In this four-year project we propose to test whether the association between distinct patterns of brain connectivity measured with functional magnetic
resonance imaging and symptom profiles (biotype) can be used to personalise a brain stimulation intervention for Obsessive-Compulsive Disorder (OCD).
OCD affects 1-2% of Australians, 25% of whom attempt suicide. Symptoms of OCD are classified according to two major features: obsessions, aggressive
intrusive thoughts and compulsions, ritualistic acts performed to alleviate the distressing thoughts. There is currently no cure for OCD and while
pharmacological and behavioural interventions can mitigate OCD symptoms, over 50% of patients remain clinically symptomatic and highly disabled 40
years after initial treatment. Noninvasive brain stimulation technologies such as transcranial magnetic stimulation (TMS) are exciting emerging techniques to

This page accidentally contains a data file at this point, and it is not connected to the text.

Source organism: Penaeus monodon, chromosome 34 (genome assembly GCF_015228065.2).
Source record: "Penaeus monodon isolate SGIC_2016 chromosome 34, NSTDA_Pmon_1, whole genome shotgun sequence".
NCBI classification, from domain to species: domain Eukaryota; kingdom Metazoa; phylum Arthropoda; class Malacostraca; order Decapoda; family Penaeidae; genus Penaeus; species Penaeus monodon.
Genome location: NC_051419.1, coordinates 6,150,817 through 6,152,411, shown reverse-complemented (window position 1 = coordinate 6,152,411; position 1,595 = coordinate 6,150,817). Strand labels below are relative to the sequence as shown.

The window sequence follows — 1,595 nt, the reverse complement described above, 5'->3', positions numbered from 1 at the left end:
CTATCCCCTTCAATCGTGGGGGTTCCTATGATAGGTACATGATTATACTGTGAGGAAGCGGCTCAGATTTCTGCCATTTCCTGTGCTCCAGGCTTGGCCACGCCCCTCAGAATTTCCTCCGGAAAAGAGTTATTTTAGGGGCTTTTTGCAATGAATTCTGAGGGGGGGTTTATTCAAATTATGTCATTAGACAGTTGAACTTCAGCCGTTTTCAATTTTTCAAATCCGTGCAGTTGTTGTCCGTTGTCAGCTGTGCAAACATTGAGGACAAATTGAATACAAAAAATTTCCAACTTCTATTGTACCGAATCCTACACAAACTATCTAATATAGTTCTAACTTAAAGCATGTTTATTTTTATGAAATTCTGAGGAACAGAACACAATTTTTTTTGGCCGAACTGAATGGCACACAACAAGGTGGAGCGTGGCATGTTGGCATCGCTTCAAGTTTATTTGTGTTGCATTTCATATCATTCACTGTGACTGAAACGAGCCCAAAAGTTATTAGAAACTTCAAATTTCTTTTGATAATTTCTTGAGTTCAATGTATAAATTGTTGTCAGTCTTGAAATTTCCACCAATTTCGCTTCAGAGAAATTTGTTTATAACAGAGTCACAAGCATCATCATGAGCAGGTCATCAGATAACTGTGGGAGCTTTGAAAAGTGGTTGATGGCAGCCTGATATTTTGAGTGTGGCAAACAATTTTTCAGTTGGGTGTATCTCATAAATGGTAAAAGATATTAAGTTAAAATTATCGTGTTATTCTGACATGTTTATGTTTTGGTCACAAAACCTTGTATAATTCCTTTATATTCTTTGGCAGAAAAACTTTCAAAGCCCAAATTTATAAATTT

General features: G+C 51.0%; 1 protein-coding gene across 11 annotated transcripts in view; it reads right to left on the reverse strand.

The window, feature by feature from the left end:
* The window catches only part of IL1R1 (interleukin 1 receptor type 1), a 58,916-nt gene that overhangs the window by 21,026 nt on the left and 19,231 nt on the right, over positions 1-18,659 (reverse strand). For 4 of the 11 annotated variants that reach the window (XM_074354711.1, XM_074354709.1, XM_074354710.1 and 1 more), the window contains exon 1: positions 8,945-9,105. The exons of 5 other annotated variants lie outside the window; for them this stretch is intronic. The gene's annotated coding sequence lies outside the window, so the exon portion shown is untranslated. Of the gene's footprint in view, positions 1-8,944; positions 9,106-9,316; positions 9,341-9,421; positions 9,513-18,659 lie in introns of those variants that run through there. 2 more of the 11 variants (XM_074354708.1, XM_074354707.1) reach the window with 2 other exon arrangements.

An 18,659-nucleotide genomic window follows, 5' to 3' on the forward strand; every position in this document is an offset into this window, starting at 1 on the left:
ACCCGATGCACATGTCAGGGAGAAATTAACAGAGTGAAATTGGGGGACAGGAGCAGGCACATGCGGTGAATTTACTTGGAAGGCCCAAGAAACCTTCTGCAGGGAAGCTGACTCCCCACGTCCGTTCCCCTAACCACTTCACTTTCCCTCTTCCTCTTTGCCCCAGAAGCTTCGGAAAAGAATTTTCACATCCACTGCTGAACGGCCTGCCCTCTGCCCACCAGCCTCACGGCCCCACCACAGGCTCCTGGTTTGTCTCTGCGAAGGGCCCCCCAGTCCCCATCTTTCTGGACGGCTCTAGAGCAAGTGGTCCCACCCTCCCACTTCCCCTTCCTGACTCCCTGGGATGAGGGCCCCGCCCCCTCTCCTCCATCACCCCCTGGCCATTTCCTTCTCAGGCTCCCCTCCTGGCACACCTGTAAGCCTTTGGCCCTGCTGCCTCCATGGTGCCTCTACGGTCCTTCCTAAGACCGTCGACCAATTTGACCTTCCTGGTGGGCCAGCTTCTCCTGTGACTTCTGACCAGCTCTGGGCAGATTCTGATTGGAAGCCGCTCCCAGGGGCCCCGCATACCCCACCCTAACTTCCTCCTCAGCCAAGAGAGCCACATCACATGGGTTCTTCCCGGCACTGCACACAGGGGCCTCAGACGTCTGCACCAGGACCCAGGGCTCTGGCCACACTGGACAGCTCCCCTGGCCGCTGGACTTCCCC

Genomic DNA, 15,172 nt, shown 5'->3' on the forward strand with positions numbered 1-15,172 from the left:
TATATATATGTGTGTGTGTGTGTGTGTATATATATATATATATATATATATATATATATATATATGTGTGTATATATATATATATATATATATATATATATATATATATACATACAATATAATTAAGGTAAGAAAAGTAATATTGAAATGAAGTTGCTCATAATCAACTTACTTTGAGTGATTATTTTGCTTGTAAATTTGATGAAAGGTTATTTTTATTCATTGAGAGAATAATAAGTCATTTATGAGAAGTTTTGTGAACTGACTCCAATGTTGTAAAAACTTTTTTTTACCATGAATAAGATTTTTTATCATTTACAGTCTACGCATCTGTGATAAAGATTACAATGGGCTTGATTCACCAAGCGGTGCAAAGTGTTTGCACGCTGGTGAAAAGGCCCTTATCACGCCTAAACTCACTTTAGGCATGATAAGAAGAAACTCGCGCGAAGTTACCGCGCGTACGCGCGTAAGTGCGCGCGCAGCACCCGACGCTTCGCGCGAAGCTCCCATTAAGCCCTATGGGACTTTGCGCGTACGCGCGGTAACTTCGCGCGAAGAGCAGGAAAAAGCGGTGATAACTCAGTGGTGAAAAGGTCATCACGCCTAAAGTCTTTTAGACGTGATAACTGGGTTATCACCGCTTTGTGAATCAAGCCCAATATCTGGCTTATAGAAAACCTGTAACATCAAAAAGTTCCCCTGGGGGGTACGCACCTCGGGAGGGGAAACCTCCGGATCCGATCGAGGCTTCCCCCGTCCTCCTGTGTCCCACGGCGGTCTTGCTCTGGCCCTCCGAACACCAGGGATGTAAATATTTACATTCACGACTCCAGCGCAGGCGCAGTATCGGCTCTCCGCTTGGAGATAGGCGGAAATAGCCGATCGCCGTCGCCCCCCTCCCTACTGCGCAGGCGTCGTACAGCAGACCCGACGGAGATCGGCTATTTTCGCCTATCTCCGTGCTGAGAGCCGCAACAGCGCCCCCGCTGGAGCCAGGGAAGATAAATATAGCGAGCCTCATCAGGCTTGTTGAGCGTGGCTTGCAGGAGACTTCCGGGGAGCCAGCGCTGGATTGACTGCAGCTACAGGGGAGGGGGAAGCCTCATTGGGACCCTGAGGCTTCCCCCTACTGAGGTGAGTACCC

complement existing therapies. However, the approach to treatment has so far been dominated by trial and error and there is currently no personalisation of
the intervention based on neurophysiological and clinical markers. In the past decade, animal and human work have converged in indicating that symptoms of
OCD are supported by abnormal communication between subcortical and cortical brain regions. Here we propose a study to assess whether an innovative
biotype-based TMS intervention successfully normalises brain connectivity and reduces OCD symptoms compared to non-guided TMS or placebo. This
project represents a necessary step for the translation of new knowledge and methods to modulate brain connectivity using local TMS. Results from this work
will provide strong neurobiological and clinical evidence motivating a large phase III clinical trial assessing the clinical efficacy of the proposed TMS
intervention for OCD. More generally, outcomes from this study will provide the foundations for the next generation of personalised brain stimulation
therapies in psychiatry.